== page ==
|1||Seke Molenga, Kalo Kawongolo & Lee 'Scratch' Perry – African Roots||5:23|
|2||Seke Molenga, Kalo Kawongolo & Lee 'Scratch' Perry – Bad Food||3:55|
|3||Seke Molenga, Kalo Kawongolo & Lee 'Scratch' Perry – Moto Ya Motema||7:44|
|4||Seke Molenga, Kalo Kawongolo & Lee 'Scratch' Perry – Mengieb||6:59|
|5||Seke Molenga, Kalo Kawongolo & Lee 'Scratch' Perry – Nakoya||5:51|
|6||Seke Molenga, Kalo Kawongolo & Lee 'Scratch' Perry – Guipimbu Gienu||5:48|
"Over the years, they would come to say that the Africans just appeared one day in Jamaica. That two Congo men somehow materialized on the streets of Kingston sometime in 1977, almost as if by magic, speaking not a word of English or patwa. The duo, they say, were musicians brought in by a Jamaican promoter – a woman who ditched them, leaving them to fend for themselves, stranded in a strange land.
What really happened is harder to fully divine. The two young Africans – Molenga Mosukola (aka Seke) and Kawongolo Kimwanga (aka Kalo) – were musicians from the Democratic Republic of the Congo, then known as the Republic of Zaire, and had indeed been brought to Jamaica by a woman. But she was not a Jamaican promoter; she was a Frenchwoman named Nadette Duget, an executive at CBS France.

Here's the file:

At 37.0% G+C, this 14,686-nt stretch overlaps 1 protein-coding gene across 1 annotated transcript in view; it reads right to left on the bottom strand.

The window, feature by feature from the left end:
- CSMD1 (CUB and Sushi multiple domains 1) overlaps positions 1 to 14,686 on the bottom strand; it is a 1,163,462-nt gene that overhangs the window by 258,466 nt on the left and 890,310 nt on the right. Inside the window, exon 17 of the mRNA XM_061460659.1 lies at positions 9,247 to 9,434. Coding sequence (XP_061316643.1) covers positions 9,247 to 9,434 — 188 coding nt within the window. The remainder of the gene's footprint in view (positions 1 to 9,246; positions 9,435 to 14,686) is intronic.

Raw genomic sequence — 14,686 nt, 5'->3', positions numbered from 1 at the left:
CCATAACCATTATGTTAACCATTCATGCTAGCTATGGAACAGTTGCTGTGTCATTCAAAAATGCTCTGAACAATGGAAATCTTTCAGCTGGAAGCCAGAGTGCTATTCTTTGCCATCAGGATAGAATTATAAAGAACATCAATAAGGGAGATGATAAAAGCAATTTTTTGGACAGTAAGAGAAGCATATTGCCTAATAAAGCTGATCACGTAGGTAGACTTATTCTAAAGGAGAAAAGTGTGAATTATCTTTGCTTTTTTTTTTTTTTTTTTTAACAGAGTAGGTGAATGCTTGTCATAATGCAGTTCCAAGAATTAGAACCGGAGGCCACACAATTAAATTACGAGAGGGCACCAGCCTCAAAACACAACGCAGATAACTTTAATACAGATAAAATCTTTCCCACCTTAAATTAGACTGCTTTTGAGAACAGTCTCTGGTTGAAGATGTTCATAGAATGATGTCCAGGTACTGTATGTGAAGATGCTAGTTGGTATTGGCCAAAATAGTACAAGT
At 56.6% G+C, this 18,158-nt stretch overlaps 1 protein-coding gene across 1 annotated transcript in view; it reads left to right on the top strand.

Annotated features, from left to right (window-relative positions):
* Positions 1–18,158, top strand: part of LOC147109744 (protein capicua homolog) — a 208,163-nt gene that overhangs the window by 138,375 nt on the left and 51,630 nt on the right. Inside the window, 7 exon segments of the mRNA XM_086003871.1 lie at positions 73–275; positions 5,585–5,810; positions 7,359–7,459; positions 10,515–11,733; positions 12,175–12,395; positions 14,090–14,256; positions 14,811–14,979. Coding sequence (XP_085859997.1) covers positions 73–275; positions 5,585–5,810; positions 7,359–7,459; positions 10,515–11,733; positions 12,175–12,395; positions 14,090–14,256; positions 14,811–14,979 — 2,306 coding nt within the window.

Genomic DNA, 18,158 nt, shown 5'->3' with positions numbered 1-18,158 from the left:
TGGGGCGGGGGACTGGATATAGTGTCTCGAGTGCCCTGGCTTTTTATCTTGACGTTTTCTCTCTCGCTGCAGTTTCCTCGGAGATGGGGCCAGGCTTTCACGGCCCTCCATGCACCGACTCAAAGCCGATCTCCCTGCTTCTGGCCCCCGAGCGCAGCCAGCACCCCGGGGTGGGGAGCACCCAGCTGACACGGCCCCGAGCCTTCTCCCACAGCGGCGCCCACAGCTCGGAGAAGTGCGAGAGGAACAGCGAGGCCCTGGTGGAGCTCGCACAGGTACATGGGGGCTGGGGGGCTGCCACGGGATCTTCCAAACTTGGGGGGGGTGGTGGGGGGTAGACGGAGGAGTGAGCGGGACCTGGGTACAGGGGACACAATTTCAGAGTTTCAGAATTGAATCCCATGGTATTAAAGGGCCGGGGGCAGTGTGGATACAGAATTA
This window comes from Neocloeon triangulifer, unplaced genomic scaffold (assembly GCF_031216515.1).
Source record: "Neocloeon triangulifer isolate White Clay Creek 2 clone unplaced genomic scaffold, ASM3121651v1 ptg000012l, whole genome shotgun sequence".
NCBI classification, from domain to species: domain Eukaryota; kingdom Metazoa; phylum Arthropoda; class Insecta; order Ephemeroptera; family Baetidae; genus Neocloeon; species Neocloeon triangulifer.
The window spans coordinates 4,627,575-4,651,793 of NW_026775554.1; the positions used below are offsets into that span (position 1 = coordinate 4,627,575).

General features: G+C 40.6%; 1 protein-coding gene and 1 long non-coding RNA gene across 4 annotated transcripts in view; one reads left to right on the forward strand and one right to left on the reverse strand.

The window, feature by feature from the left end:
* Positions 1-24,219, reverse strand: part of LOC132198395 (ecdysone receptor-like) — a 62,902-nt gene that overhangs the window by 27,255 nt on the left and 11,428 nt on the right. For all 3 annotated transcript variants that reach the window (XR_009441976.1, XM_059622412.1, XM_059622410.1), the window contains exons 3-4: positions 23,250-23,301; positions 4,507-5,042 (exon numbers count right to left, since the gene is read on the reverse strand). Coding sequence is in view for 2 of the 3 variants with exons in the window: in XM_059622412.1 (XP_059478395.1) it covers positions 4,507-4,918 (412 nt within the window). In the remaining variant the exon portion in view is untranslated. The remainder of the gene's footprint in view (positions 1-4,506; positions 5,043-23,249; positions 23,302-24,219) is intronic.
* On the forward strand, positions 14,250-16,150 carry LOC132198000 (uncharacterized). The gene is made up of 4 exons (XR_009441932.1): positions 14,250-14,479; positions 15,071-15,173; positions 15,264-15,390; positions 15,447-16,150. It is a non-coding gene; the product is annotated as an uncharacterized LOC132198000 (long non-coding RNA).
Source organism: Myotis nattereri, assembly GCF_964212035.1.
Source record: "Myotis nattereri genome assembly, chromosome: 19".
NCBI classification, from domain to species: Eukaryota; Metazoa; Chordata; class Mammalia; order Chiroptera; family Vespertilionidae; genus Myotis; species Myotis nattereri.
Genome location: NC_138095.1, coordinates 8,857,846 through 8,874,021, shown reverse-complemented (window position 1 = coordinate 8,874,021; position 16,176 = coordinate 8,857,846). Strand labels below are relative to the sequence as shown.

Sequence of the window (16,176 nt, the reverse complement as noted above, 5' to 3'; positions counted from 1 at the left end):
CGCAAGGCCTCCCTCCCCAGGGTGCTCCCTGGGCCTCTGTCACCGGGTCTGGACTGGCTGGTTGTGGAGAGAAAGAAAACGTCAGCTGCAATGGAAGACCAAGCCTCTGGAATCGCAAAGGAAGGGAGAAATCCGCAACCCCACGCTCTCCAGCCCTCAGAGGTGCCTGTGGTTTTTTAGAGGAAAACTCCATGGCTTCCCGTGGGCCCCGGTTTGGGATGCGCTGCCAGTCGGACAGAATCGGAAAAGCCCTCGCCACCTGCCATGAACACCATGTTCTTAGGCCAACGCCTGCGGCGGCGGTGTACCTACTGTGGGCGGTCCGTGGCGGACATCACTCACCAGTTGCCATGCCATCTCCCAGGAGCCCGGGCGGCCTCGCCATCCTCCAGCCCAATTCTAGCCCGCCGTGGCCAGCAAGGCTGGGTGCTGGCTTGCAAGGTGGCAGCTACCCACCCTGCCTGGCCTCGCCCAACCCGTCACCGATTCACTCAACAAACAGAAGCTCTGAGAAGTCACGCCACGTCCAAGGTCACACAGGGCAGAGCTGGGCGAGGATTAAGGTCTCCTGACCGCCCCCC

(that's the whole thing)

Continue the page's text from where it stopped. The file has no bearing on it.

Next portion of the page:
Seke and Kalo were both vocalists and guitarists who also played percussion; one of them also handled the saxophone. Initially, Duget had intended for the recording to take place at Byron Lee's Dynamic Sounds studio. Somehow, though, the project instead ended up at Lee 'Scratch' Perry's Black Ark.
When Seke Molenga and Kalo Kawongolo arrived at the Black Ark, Perry was wrapping up the sessions for the Heart of the Congos. He was immediately enamored with the two Congolese visitors and did regard their presence as a fortuitous sign. As he later said in 1992, 'I know they were sent from Africa, because Africa wanted to make that heart connection in the Ark Studio. So African have to appear in the Ark Of The Covenant to manifest the African drum.'
Perry eventually completed the work with Seke and Kalo: a deeply rootsy and rugged album under the working title Monama (which in Lingala means 'Rainbo'). He submitted it to Island, but as they had done with Heart of the Congos, they passed on releasing it.
While it has remained relatively obscure, even as Perry's Black Ark oeuvre has been rehabilitated and lionized over the past two decades, the album has nevertheless been quietly influential. Its groundbreaking amalgamation of African music and dub anticipated similar experiments by producers like Adrian Sherwood, Bill Laswell and Jah Wobble who would ride to critical acclaim in the '80s and '90s."
– Uchenna Ikonne (excerpt from the liner notes)